Newswise — LOUISVILLE, Ky. – Julio Ramirez, M.D., and Ruth Carrico, Ph.D., will discuss the University of Louisville Department of Medicine’s Global Health Initiative Thursday, March 13. The presentation will be made during Grand Rounds, beginning at 8 a.m. in the basement auditorium of the Ambulatory Care Building, 550 S. Jackson St. Admission is free.
Grand Rounds are a teaching tool in medical education, aiding in the dissemination of new knowledge and advances in medical research and clinical care. Held primarily for the benefit of students, residents and faculty, Grand Rounds are open to anyone and help promote excellence and quality in clinical care; introduce clinicians to recent advances in medical care; and provide updates on scientific advances that affect the practice of medicine.
Ramirez and Carrico will outline the activities of the Global Health Initiative (GHI) which includes patient services, teaching and research.
New to the GHI is an affiliation with the Kentucky Office of Refugees to provide health services to new refugees relocating to Louisville. These services include providing health screenings to children and adults and age-appropriate vaccines to adults and supporting existing health care systems to provide vaccines and school physicians for some refugee children.
This large interprofessional program involves medicine, nursing, public health and pharmacy students, residents, fellows, researchers and faculty. Since services with the Kentucky Office of Refugees began in 2013, the Department of Medicine has provided about 7,000 doses of vaccine to approximately 2,000 adult refugees and 800 doses of vaccine to about 200 children refugees.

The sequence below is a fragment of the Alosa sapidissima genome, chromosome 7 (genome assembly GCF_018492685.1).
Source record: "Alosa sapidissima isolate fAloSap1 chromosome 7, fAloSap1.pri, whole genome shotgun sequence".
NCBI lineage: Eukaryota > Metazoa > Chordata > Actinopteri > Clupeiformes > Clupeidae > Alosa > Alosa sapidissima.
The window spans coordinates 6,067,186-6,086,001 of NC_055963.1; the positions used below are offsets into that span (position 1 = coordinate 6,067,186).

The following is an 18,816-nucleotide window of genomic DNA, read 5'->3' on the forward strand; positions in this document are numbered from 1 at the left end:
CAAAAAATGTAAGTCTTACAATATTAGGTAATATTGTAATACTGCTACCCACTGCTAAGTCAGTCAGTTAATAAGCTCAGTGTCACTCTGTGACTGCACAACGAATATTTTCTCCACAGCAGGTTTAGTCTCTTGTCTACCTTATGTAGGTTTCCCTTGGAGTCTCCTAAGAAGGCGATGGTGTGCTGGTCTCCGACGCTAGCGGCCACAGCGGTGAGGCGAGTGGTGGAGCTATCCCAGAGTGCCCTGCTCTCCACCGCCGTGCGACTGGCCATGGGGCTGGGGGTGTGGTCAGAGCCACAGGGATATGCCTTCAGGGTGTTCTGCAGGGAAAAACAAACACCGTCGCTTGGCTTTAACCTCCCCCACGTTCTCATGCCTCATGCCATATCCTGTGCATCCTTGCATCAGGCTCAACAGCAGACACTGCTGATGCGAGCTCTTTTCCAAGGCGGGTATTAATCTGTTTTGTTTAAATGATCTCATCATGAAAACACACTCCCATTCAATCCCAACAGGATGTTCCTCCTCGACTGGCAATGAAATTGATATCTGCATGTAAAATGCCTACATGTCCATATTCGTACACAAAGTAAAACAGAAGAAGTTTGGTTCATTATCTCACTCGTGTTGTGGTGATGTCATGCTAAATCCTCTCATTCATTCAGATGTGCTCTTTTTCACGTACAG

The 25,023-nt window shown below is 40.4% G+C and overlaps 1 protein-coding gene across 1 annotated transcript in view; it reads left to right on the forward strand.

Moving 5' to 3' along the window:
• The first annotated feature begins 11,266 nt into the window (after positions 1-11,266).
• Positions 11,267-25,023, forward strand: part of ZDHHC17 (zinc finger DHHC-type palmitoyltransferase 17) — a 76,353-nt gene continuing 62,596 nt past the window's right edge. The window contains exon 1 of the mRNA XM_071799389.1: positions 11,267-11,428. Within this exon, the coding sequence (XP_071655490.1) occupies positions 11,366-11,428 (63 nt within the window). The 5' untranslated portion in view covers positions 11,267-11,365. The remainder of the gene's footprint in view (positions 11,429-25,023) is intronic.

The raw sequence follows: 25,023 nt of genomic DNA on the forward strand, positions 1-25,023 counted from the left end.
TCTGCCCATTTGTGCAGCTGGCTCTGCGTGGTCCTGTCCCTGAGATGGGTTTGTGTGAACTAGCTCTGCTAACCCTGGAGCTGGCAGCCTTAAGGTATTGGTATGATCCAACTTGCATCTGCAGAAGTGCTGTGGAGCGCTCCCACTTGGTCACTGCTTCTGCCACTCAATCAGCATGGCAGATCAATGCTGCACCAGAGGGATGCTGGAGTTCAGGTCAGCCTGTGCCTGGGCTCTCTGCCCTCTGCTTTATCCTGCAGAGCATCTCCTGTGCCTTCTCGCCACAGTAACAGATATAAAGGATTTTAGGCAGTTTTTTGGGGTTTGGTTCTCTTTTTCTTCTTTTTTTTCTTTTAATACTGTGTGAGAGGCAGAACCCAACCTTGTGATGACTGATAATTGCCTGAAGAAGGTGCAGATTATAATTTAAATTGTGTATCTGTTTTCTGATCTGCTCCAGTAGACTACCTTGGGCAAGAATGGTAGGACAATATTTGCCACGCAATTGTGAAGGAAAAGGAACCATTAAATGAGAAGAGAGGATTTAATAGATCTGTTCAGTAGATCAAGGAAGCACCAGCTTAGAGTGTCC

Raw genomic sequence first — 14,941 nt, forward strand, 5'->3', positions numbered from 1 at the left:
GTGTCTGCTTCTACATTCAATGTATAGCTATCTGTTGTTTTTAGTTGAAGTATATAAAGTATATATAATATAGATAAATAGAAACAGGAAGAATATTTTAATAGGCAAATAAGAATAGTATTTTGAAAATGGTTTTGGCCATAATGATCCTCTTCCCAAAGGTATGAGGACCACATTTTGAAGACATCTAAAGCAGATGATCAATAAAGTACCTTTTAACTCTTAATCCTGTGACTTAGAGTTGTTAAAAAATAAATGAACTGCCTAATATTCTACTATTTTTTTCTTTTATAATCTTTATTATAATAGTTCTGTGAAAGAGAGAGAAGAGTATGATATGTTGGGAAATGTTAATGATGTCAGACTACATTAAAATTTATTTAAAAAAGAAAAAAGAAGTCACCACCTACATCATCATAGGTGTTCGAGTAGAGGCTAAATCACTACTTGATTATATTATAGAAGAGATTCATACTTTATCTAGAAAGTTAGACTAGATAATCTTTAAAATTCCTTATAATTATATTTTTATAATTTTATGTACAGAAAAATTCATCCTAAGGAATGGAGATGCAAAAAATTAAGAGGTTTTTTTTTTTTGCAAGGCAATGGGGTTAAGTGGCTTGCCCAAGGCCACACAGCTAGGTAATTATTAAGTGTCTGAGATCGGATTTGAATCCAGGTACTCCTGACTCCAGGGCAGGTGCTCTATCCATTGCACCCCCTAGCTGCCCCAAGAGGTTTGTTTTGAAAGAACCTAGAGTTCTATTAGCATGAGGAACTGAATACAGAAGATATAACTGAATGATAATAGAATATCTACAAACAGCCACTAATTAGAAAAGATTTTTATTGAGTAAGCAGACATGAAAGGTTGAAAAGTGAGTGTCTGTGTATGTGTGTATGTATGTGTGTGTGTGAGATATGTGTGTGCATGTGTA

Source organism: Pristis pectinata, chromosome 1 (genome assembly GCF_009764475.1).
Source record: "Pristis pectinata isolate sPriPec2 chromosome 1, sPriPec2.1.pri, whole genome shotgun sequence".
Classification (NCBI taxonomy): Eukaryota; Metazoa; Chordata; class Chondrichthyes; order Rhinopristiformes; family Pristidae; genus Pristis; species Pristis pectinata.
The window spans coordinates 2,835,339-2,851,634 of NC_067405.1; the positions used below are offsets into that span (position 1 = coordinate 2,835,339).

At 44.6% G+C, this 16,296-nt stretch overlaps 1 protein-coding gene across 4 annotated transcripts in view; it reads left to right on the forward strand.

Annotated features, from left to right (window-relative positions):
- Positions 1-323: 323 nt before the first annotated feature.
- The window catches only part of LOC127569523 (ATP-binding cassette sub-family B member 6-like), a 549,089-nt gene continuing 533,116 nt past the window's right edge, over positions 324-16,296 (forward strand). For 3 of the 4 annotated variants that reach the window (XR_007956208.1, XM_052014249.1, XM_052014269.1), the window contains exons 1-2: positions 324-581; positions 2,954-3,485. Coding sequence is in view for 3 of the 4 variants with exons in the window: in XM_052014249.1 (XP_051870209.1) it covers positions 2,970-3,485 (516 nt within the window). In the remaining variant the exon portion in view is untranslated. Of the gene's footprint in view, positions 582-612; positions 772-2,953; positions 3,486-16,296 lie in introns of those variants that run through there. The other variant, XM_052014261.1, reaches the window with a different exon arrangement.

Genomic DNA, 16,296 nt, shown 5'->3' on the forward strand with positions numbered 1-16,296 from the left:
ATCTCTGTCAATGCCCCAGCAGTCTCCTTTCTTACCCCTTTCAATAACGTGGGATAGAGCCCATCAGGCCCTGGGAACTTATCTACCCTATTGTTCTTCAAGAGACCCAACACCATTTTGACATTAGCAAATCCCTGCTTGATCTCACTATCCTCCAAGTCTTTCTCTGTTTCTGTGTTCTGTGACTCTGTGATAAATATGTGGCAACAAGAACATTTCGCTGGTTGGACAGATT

Ramirez and Carrico also will discuss UofL’s Vaccine and International Travel Center. Located on the second floor of the Ambulatory Care Building, the center provides pre-travel, in-travel and post-travel services to patients, particularly those traveling outside the United States.
The travel center provides necessary immunizations for travel and keeps abreast of health conditions worldwide as reported by the World Health Organization and the Centers for Disease Control and Prevention. The travel center also provides tuberculosis and HIV testing and blood typing.
Travel center staff also are available to travelers during and after their travel and they provide health evaluations post-travel as well.
The clinic also partners with a non-profit organization, Water With Blessings, to provide personal water filtration systems to travelers. Clinic clients may purchase high-quality personal water filtration devices with a UofL water bottle. The purchase then enables Water With Blessings to equip mothers in countries with substandard water with larger, long-lasting family-size filters. Those mothers use the system for their own families and also pay it forward by filtering for other families.
The Vaccine and International Travel Center also is on the forefront of research in infectious diseases. It is one of only 100 sites in the United States conducting a clinical trial involving a vaccine against Clostridium difficile, an emerging infection that is capable of causing severe disease and death.
This clinical trial began in 2013 and involves use of a vaccine deemed so effective in early testing that it has been fast tracked by the Food and Drug Administration. At UofL, the vaccine center is enrolling participants in the study and will follow them for up to three years.
Ramirez is professor and chief of the Division of Infectious Diseases in the UofL Department of Medicine. Carrico, who also is a registered nurse, is associate professor of medicine and clinical director of the Vaccine and International Travel Center. Both practice with University of Louisville Physicians-Infectious Diseases.